The problem with using the standard tools is that they work destructively, they won’t operate on a blank layer so you’ll be making permanent changes to your working layer. This would be fine if none of us ever made an error or changed our minds, but to give us the option, we have a couple of methods available. [Read more…]

Daniel Meadows – High End Photo Retouching

Welcome to Daniel Meadows – High End Photo Retouching

Daniel Meadows is a British freelance retoucher with nine years of experience in digital retouching and has worked with award winning photographers and major fashion and cosmetics brands such as Chanel, L’Oreal Paris, Elle Magazine and Harper’s Bazaar. Daniel uses high end retouching techniques to achieve a subtle perfection without relying on common ‘blurring’ skin retouching methods which destroy pore-detail and clarity; strictly using non-destructive retouching techniques that look perfect at any resolution.


Please feel free to view the retouching portfolio section for examples of retouched images.

Daniel Meadows

DM Retouching Site Relaunch

Welcome to the new and updated version of my retouching portfolio and blogging site. I hope you’ll forgive the mess as I work to bring the new site into 2011 with a new look and a new mission for quality new content for photographers and new retouchers. My thanks go to Ian Cylkowski for the rebranding and further help with design elements.

It’s been an interesting year since I focused D Meadows Design into a dedicated freelance retouching service and the response from everyone has been extraordinary. I’ve cleared a lot of dead wood from the blog pages and I’m ready to focus on providing more tips and advice for anyone pursuing photo perfection. It’s been a long year with 16-20 hour days not uncommon to establish the freshly rebranded Daniel Meadows – High End Photo Retouching but it’s been worth it, and my thanks go to my clients and friends on this site and the others I frequent and write for. [Read more…]

Top 5 Photoshop Retouching Mistakes and How to Avoid Them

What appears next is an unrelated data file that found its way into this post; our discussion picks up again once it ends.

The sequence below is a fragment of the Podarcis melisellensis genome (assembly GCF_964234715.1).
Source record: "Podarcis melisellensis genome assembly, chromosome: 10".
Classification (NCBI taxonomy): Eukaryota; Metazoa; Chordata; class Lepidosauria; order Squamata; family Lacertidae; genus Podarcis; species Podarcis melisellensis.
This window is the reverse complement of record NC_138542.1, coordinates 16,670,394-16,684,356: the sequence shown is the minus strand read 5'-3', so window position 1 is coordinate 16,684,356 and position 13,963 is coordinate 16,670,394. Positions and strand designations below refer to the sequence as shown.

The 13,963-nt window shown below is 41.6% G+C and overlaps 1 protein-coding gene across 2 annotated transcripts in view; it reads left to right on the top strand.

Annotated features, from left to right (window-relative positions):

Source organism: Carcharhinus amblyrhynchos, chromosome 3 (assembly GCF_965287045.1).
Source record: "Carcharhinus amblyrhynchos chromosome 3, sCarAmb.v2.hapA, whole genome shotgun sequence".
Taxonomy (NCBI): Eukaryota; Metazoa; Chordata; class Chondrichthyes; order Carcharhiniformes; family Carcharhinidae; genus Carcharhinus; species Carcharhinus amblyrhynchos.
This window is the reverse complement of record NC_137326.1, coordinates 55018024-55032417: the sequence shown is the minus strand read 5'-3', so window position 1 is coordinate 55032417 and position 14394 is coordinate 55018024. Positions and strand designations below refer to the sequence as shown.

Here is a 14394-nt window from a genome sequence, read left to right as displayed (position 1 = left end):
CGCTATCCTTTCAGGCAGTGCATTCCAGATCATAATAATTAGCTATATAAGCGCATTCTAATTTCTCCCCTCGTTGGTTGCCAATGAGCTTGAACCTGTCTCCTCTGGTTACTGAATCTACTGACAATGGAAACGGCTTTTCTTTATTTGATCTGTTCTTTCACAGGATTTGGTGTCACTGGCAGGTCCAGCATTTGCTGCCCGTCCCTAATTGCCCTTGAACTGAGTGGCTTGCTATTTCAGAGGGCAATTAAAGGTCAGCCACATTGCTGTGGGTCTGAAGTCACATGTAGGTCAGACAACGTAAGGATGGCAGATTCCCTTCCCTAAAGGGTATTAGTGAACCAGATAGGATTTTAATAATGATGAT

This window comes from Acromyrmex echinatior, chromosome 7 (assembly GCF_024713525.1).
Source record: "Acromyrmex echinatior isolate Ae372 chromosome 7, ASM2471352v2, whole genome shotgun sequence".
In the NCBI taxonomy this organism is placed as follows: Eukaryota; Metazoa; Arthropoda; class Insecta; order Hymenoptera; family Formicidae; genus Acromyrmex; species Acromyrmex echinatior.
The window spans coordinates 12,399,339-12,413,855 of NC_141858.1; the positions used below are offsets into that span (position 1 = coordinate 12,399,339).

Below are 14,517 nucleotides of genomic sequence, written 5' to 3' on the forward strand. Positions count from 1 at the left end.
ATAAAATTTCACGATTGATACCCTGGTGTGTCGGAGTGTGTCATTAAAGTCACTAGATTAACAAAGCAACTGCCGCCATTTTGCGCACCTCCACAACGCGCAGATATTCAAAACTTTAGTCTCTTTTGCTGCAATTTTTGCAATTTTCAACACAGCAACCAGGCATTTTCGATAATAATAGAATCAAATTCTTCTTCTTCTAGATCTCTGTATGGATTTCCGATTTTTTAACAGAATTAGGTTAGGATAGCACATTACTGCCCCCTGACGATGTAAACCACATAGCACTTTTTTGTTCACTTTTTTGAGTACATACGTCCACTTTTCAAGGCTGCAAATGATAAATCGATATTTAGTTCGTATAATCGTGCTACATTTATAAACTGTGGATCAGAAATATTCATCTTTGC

Welcome to my top five list of Photoshop Retouching Mistakes. Aimed at the beginner retoucher (if you’ve been around a while you know all this) I’ve compiled five retouching crimes I see frequently.

I’m not going to go into massive depth with step by step tutorials, as I don’t believe in them. My apologies for quickly glossing over techniques I don’t have the space to go into in depth here, if as a beginner you’ve never used luminosity masking for example, consult Adobe’s help file, then use your imagination to play with your new selections, using various fills and adjustment layers. If any technique is new to you, go straight to that help file and then experiment before looking at any top ten Google tutorials. The single worst way to learn how to retouch is by looking through the millions of tutorials search engines throw up, because they’re simply saturated with ‘quick-fix’ ten step promises of perfection in under ten minutes. The truth is, perfection isn’t that simple, and neither is good retouching. So if you decided to add something to your Photoshop skill set today, make it what you take from this article. [Read more…]

20 Years of Photoshop Welcome Screens

Here’s a look back over 20 years of Adobe Photoshop welcome screens, I’ve now updated the article with Photoshop CS5. Every release of Adobe’s industry standard photo editing software prior to 6.0 is alien to me, but perhaps those horrendous 90’s splash screens will bring back memories for some of you.

[Read more…]